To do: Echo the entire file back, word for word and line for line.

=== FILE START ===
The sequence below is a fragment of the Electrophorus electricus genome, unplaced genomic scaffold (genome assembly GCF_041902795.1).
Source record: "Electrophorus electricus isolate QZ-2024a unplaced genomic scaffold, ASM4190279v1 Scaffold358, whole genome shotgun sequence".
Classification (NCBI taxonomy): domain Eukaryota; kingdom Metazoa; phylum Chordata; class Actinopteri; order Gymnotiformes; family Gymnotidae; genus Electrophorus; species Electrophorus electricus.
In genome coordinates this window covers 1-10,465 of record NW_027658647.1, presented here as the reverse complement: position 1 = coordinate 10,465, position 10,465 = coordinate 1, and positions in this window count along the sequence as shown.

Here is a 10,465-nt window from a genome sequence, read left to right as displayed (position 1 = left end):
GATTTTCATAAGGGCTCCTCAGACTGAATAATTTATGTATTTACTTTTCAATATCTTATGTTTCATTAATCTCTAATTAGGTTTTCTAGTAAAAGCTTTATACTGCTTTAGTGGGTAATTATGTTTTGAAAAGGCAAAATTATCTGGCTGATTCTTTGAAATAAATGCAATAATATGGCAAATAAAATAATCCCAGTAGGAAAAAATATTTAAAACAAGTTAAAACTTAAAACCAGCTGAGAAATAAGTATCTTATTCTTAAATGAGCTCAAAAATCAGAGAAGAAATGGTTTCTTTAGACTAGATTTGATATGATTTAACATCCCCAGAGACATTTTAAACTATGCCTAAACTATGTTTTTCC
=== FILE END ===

The sequence below is a fragment of the Electrophorus electricus genome, unplaced genomic scaffold (genome assembly GCF_041902795.1).
Source record: "Electrophorus electricus isolate QZ-2024a unplaced genomic scaffold, ASM4190279v1 Scaffold358, whole genome shotgun sequence".
Classification (NCBI taxonomy): domain Eukaryota; kingdom Metazoa; phylum Chordata; class Actinopteri; order Gymnotiformes; family Gymnotidae; genus Electrophorus; species Electrophorus electricus.
In genome coordinates this window covers 1-10,465 of record NW_027658647.1, presented here as the reverse complement: position 1 = coordinate 10,465, position 10,465 = coordinate 1, and positions in this window count along the sequence as shown.

Here is a 10,465-nt window from a genome sequence, read left to right as displayed (position 1 = left end):
GATTTTCATAAGGGCTCCTCAGACTGAATAATTTATGTATTTACTTTTCAATATCTTATGTTTCATTAATCTCTAATTAGGTTTTCTAGTAAAAGCTTTATACTGCTTTAGTGGGTAATTATGTTTTGAAAAGGCAAAATTATCTGGCTGATTCTTTGAAATAAATGCAATAATATGGCAAATAAAATAATCCCAGTAGGAAAAAATATTTAAAACAAGTTAAAACTTAAAACCAGCTGAGAAATAAGTATCTTATTCTTAAATGAGCTCAAAAATCAGAGAAGAAATGGTTTCTTTAGACTAGATTTGATATGATTTAACATCCCCAGAGACATTTTAAACTATGCCTAAACTATGTTTTTCC